9. Secondly, Mr. Banerjee has contended that refusal to permit the respondent to inspect the report of the Superintendent of Police could not constitute failure to comply with the mandatory provisions of rules and principles of natural justice. It is argued that the decision of the Supreme Court in State of Madhya Pradesh v. Chintaman Sadashiva Vaishampayan reported in A.I.R 1961 S.C. 1623, has no application to the facts of this case. Mr. Banerjee has very strongly relied on the Patna case considered by the Supreme Court in this decision, Dr. Tribhuwan Nath v. The State of Bihar : AIR1960Pat116 , wherein it was held that refusal to permit inspection of a report of the Anti-Corruption Department made in a confidential enquiry against the concerned Government servant which did not form part of the evidence in the departmental enquiry proceeding could not bring about consequential violation of rules and principles of natural justice. We may say that this was also the view of the Special Bench of this Court in Nripen Bagchi's case (supra). While the proposition laid down in these cases cannot be disputed, we think it has no application to the facts of the present case. Apart from the question of effective cross-examination, we find that in fact the enquiry officer relied upon this report which, no doubt, influenced his consideration in concluding that the charges were established against the respondent. There was some dispute on the question as to whether at the material time the respondent was also in charge of '47' exchange internal also for, purchases of a contingent nature were effected by him for this exchange. In this connection, the enquiry officer has clearly stated that 'during investigations, this aspect does not appear to have been taken into consideration. As mentioned by Shri P. C. Majumdar, D. S.P., S.P.E., this might have been due to the fact that at the time the investigation started Shri N G. Majumdar was only in charge of '44' exchange, internal and external. It is clear from this statement that the enquiring officer himself had looked to the report of the investigating officer and he collected information from this report which undoubtedly influenced his consideration in determining the question whether or not the respondent was also in charge of '47' exchange. It is also in evidence that the charges were framed on the basis of this report of the S.P.E. In this case the police officer concerned who submitted the report after his investigation appears to be the prosecutor on behalf of the departmental authority and himself gave evidence explaining away the cause of the omission made in the report on the question as to whether he was also in charge of '47' exchange or not. From these facts it is clear that the report was considered by the enquiry officer as a part of the evidence and materials on record in the enquiry proceeding but the respondent was not given any opportunity even to have an inspection of this report. In our opinion, therefore, refusal of permission to the respondent to inspect the report of the S.P. also resulted in violation of the rules and principles of natural justice in the departmental enquiry proceeding against the respondent . We are supported in our view, again, by a decision of the Supreme Court also cited by Mr. Banerjee in State of Assam v. M.K. Das reported in : 1SCR87 , where while considering a similar question it was held, when the enquiry officer had collected information from third parties and acted upon the information so collected without disclosing the same to the accused that proceeding would be vitiated being contrary to the rules of natural justice. This being the position we agree with the learned trial Judge that the enquiry proceeding culminating in the order of removal by the disciplinary authority and the appellate order affirming such order of removal suffer from serious infirmities resulting in violation of rules and principles of natural justice and must be struck down as invalid.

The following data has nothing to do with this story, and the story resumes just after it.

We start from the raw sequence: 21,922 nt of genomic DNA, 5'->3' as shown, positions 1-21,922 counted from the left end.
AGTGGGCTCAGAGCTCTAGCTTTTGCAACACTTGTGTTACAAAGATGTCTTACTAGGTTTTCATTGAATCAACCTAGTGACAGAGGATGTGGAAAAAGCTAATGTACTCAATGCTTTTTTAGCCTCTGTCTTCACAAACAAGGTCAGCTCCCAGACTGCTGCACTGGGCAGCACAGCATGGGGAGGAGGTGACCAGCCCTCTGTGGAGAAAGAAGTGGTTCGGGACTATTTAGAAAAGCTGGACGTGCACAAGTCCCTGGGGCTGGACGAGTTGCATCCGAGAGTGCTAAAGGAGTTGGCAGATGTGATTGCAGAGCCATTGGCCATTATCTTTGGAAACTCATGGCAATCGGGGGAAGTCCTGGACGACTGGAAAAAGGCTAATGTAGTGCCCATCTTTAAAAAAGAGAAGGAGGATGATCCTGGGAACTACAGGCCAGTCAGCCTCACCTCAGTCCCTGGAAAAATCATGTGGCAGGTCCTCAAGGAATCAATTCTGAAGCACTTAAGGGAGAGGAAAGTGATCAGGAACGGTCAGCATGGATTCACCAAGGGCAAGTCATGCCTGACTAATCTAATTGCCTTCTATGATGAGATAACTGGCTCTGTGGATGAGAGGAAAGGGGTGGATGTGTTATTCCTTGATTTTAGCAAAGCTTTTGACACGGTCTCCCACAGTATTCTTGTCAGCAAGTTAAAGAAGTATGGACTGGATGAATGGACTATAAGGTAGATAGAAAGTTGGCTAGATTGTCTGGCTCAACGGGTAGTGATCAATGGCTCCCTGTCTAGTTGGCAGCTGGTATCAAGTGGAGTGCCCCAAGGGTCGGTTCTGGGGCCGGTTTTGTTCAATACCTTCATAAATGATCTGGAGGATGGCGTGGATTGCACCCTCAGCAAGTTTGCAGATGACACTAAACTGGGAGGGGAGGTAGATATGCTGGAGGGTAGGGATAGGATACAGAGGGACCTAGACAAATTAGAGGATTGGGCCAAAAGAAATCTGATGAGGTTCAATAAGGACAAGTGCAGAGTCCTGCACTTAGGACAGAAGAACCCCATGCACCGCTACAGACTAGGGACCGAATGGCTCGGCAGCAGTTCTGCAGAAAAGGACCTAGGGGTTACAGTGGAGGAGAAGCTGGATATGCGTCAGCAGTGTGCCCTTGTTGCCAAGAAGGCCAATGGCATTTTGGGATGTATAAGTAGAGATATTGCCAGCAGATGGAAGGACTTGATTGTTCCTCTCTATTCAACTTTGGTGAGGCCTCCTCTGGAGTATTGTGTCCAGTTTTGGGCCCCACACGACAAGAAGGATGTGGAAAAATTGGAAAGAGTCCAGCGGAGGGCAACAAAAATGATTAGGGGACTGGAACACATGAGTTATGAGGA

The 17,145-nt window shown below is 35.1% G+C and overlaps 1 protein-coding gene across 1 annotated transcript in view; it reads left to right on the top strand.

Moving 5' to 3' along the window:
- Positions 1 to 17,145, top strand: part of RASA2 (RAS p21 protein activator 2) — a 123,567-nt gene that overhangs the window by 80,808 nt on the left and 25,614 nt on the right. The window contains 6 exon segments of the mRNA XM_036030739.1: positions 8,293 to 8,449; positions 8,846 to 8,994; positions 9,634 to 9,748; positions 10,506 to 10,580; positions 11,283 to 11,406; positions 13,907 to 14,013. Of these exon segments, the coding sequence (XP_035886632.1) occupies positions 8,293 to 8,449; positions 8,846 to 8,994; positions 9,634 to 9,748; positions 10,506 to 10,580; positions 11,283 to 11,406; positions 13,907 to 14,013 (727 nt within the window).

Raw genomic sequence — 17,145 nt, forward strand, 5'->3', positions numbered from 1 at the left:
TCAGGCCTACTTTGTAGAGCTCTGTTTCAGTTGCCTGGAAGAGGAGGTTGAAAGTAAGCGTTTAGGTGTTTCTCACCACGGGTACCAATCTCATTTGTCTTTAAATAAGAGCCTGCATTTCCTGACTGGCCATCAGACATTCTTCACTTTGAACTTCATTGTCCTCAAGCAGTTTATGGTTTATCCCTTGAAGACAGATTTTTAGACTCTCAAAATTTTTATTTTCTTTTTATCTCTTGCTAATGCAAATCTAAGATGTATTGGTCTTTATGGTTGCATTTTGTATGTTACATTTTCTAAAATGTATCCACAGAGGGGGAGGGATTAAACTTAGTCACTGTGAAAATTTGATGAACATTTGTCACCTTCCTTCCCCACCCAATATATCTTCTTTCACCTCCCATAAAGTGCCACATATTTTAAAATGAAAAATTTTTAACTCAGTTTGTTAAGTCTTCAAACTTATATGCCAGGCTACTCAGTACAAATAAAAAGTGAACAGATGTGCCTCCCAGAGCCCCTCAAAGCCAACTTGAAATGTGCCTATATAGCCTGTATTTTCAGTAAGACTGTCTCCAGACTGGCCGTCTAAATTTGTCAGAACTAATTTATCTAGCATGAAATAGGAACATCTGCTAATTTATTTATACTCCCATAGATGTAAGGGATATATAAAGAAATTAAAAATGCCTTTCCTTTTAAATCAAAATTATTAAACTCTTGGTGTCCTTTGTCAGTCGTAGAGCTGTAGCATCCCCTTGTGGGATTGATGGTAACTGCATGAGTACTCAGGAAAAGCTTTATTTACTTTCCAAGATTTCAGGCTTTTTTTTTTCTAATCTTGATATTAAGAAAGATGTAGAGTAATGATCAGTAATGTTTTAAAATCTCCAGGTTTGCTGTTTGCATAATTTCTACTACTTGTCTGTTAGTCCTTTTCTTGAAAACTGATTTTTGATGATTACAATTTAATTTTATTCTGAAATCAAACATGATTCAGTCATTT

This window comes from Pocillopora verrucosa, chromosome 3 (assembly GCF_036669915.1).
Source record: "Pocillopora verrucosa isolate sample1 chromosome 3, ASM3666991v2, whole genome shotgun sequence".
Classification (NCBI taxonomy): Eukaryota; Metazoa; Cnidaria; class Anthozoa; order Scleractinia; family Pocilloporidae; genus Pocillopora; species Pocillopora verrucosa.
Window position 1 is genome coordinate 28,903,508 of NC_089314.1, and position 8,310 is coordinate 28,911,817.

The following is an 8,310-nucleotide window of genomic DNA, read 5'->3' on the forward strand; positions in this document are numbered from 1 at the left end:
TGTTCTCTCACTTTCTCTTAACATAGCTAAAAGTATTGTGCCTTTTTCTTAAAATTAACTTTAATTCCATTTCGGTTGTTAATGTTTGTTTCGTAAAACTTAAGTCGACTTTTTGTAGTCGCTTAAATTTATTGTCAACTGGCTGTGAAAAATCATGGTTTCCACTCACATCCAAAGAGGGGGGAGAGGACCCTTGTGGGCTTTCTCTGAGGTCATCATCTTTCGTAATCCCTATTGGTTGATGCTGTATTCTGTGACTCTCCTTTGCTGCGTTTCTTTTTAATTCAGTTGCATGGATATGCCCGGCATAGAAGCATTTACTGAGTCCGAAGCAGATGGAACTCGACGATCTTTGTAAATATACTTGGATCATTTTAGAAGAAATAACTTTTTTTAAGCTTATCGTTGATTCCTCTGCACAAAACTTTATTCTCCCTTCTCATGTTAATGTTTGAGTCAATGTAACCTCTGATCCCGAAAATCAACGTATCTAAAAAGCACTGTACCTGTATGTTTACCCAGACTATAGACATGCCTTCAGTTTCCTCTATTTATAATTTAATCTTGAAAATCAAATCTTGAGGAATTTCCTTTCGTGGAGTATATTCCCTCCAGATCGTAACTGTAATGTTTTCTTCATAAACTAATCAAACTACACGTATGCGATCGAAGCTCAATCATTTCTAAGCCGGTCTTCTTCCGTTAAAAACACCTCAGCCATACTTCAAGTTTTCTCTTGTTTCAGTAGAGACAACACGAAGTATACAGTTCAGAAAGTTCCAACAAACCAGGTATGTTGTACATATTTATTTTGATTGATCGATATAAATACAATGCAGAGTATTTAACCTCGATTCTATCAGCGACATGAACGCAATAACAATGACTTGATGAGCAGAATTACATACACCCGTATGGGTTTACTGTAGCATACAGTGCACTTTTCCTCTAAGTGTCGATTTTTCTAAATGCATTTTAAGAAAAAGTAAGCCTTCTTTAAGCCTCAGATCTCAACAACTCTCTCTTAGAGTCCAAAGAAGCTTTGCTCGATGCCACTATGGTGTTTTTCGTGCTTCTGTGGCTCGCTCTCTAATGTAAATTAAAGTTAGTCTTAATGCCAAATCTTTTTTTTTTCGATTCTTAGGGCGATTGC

10. In the view we have taken it is sufficient to dispose of the appeal but Mr. Bhattacharjee, learned advocate for the respondent, has pressed his cross-objection. First question raised is that the Vigilance Officer who was a witness in this case was all along present during the enquiry proceeding and, therefore, he must have exercised his influence over all the witnesses and that really vitiated the entire enquiry proceeding. In the second place, it is stated that the charge actually framed was vague and not in compliance with Rule 15. Thirdly, it is pointed out that the relevant account register '47 Internal Exchange', although admitted in evidence and considered by the enquiry officer in his report was not disclosed to the respondent along with other documents relied on by the departmental authority in course of the enquiry proceeding. Fourthly, it is stated that G. C. Roy who was also charge-sheeted in this case along with the present respondent but ultimately exonerated made certain statements before the enquiry officer in the proceeding which was accepted without offering the respondent any opportunity of cross-examining him. It is argued by Mr. Bhattacharjee that the enquiry proceeding also suffers from violation of rules and principles of natural justice on the above grounds. We do not think, it would be fair for us to enter into these questions now raised in the cross-objection in absence of any indication in the judgment as to whether these were actually argued before the learned trial Judge There are no particulars even in the cross-objection excepting a bald statement that the learned Judge erred in recording that the learned Counsel for the petitioner had contended only two points before him for consideration and that the learned Judge should have made the Rule absolute also on other grounds urged by the counsel. Such being the position, we cannot determine any of the questions now raised in support of the cross-objection.
11. Accordingly, both the appeal and the cross-objection are dismissed. We direct the appellant to pay costs to the appearing respondent, hearing fee being assessed at ten gold mohurs.
12. As we have dismissed the appeal, we direct that the respondent No. 1 be restored to the position he would have been entitled to by now and allowed to join his office forthwith.
13. Prayer for staying of the operation of the order made today by the learned Counsel on behalf of the appellant is refused.
A.N. Banerjee, J.
14. I agree